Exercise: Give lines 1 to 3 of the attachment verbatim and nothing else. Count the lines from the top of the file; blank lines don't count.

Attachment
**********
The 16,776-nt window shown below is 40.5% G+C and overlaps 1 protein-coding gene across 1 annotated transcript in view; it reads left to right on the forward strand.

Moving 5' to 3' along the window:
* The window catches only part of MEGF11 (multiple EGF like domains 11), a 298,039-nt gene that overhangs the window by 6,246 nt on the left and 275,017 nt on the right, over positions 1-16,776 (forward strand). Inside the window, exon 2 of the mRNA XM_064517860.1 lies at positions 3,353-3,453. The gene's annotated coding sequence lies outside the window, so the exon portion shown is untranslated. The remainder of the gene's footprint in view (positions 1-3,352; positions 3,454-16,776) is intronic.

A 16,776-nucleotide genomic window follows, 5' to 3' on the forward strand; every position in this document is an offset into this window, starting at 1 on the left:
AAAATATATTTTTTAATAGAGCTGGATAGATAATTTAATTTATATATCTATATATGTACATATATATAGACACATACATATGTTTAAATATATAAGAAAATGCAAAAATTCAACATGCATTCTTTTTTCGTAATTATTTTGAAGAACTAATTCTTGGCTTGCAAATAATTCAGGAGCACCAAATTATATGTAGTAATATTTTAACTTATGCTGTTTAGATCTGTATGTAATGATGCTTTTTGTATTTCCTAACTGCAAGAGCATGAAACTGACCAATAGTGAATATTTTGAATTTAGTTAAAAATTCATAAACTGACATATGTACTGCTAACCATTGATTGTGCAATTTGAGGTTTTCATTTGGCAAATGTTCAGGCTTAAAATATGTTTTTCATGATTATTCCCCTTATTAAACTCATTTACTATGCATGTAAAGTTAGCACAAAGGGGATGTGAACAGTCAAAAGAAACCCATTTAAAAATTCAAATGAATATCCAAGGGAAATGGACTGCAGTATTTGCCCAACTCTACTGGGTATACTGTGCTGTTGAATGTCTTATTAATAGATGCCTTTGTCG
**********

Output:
The 16,776-nt window shown below is 40.5% G+C and overlaps 1 protein-coding gene across 1 annotated transcript in view; it reads left to right on the forward strand.

Moving 5' to 3' along the window:
* The window catches only part of MEGF11 (multiple EGF like domains 11), a 298,039-nt gene that overhangs the window by 6,246 nt on the left and 275,017 nt on the right, over positions 1-16,776 (forward strand). Inside the window, exon 2 of the mRNA XM_064517860.1 lies at positions 3,353-3,453. The gene's annotated coding sequence lies outside the window, so the exon portion shown is untranslated. The remainder of the gene's footprint in view (positions 1-3,352; positions 3,454-16,776) is intronic.